How to Talk to Your Child about Weight Loss and Nutrition
Regardless of age, the topic of weight and weight loss is always tricky to navigate. Obesity is the most common chronic disease that affects children and teens and has only increased since the pandemic.
As providers, we know that instilling healthy eating and fitness habits early on helps prevent things like heart disease, diabetes, and joint issues in adulthood, but the cultural stigma of being overweight is closely tied to mental health that can lead to eating disorders or negative self-esteem.
To support parents navigating conversations with their child around weight and nutrition, Dr. Shweta Chawla, a pediatrician at ACCESS Plaza Family Health Center, offers helpful tips below to shift the conversation from losing weight to creating healthy habits and a positive attitude:
Don’t tease your child about their weight and create a safe space. It is an unfortunate reality that children may be bullied for their weight by their classmates or peers. While it is hard to protect your child entirely from those experiences, you can create a safe, supportive space in your home that promotes positive and healthy habits. Avoid terms like “fat,” “overweight,” or “obese” as that will have a negative impact on your child’s self-esteem and outlook on healthy habits.
Avoid labeling foods as ‘good’ or ‘bad’. Labeling foods or body types in moral terms like ‘good’ or ‘bad’ associate weight with guilt or shame. Foods are not ‘good’ or ‘bad’, they simply vary in their nutritional value. A helpful tip is to aim for 80/20. This means 80% of the food you take in should have a high nutritional value such as fresh vegetables and fruits, lean proteins, and whole grains. The remaining 20% can be reserved for treats that may not have as high of nutritional value but allow you the flexibility to have an occasional sweet treat. For example, eat the birthday cake but have a glass of water or milk instead of a sugary soda or juice.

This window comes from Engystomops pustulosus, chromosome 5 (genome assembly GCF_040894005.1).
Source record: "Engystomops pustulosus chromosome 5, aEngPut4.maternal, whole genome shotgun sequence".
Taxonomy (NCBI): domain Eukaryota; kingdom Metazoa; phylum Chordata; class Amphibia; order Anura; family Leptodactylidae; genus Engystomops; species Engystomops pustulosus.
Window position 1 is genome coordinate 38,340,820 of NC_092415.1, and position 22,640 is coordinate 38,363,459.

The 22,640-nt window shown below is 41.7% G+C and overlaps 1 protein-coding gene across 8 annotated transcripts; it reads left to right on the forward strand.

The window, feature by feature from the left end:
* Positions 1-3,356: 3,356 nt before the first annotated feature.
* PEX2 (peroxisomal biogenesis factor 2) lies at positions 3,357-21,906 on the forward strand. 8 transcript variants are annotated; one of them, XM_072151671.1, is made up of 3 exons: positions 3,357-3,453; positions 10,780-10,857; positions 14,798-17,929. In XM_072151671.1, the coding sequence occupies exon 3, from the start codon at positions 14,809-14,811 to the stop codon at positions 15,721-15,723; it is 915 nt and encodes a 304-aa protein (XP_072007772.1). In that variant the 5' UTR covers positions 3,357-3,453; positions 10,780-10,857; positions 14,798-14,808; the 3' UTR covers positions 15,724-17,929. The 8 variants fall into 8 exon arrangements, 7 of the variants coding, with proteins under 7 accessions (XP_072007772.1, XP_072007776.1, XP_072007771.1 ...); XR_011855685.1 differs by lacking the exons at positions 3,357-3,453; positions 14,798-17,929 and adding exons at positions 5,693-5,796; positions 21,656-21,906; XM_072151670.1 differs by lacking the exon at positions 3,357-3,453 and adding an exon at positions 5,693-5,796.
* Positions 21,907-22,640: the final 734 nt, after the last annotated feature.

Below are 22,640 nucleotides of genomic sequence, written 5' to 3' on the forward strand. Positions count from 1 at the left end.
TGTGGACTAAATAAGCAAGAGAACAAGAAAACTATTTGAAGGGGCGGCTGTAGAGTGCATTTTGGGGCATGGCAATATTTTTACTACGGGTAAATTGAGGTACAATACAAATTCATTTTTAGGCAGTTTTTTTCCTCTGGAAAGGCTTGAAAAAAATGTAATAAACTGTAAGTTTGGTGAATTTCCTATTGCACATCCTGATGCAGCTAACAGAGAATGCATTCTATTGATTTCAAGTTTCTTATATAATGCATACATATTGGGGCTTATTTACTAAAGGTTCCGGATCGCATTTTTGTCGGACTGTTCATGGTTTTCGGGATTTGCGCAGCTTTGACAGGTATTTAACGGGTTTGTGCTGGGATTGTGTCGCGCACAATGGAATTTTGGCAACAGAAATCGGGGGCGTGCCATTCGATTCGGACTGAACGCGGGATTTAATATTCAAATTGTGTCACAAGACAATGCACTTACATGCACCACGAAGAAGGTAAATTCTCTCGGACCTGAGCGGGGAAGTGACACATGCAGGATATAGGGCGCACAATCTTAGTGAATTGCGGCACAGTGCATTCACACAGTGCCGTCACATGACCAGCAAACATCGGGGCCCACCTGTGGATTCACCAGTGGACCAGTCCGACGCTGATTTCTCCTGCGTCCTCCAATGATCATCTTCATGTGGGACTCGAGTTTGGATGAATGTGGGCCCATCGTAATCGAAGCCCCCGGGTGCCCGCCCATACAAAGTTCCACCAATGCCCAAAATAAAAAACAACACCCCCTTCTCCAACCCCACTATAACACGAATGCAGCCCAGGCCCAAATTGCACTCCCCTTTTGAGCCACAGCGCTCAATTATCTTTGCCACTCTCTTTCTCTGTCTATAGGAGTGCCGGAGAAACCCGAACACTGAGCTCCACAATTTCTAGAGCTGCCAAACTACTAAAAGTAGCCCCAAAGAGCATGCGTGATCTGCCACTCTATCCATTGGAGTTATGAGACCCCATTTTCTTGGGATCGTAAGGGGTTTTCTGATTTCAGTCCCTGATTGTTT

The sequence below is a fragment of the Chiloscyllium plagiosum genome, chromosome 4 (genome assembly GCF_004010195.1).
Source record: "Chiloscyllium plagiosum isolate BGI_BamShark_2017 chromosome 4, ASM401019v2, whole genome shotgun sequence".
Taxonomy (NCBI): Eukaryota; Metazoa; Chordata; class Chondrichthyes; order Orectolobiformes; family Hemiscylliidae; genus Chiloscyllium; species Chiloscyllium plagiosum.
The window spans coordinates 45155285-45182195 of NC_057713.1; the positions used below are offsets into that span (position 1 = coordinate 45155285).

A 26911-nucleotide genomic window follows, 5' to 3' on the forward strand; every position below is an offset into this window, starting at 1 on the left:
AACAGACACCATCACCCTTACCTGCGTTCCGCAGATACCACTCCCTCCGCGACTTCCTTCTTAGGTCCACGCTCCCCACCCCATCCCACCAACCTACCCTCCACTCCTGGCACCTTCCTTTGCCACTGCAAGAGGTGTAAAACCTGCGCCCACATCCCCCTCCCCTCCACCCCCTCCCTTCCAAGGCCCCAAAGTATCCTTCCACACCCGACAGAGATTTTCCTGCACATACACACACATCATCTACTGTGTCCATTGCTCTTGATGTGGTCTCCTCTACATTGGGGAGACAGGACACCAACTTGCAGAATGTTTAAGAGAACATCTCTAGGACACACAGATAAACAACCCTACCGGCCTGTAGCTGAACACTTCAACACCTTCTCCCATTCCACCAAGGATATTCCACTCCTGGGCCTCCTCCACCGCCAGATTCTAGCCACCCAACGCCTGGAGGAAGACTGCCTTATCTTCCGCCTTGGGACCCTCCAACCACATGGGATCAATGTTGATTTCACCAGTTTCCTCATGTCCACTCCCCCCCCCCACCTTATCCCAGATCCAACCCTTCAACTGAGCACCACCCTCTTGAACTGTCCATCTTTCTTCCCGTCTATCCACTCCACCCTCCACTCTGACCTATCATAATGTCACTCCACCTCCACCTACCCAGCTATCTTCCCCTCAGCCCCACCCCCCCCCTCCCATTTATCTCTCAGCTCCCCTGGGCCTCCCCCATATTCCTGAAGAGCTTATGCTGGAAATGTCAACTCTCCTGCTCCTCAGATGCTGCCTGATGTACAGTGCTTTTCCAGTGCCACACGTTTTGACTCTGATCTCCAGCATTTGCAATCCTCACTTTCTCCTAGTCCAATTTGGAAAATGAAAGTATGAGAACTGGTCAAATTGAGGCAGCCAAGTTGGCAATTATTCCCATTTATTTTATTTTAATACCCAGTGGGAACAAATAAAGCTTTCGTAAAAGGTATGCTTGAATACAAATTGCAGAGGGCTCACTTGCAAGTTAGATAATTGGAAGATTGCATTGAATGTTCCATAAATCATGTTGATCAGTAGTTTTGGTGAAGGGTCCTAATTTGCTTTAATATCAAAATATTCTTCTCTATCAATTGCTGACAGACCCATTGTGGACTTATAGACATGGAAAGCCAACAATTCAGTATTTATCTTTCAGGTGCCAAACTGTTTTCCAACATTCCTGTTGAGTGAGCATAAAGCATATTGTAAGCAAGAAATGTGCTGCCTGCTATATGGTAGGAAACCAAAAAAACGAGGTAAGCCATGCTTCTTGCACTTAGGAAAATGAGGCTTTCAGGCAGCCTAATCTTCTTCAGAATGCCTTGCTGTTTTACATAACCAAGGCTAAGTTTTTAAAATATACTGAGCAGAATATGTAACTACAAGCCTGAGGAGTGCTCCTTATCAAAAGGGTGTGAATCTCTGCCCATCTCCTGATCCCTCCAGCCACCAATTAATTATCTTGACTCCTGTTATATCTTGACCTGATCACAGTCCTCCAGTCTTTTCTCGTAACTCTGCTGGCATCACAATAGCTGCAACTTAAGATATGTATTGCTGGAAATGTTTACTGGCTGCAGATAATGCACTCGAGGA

Promote a positive self-image, instead of focusing on weight. Instead of focusing on the number on the scale, shift the attention to the amazing things our bodies do for us like allowing us to ride bikes with friends, swim and play on the playground. Giving thanks to our body changes the relationship we have to it and creates a positive self-image.
Instill healthy habits for the entire family and model those habits. Creating healthy habits can be isolating if you’re doing it alone, so bring along the family! Stocking your home with nutritious foods helps avoid temptation and taking a walk together is a great way to spend time with your loved ones.
Find fun ways to get active. Chicago is cold most of the year and sometimes it may not be an option to go outside to get some exercise. Try learning a TikTok dance for 20 or 30 minutes a day or follow along to a YouTube dance video. Adding some activity into things you likely already do is an easy way to make small changes in your routine.
Set realistic goals. Start off by setting up small and simple goals for yourself and your child to attain. Some attainable and simple goals could include drinking two big water bottles a day, getting 30 minutes of exercise each day, or having one serving of fruit each day. Using a chart to track the goals is a great way to visually show progress toward goals. A reward at the end of the week will also help the child focus as well.
Parents and providers can work together to change the conversation about weight so that our children can grow into thriving adults with healthy habits and a positive relationship with their bodies.
How We Can Help
ACCESS has a network of resources to support your child’s health including pediatricians and registered dietitians. To schedule an appointment at any one of ACCESS’ 35 Chicagoland locations, please visit achn.net or click the link below to schedule.
Posted September 11, 2023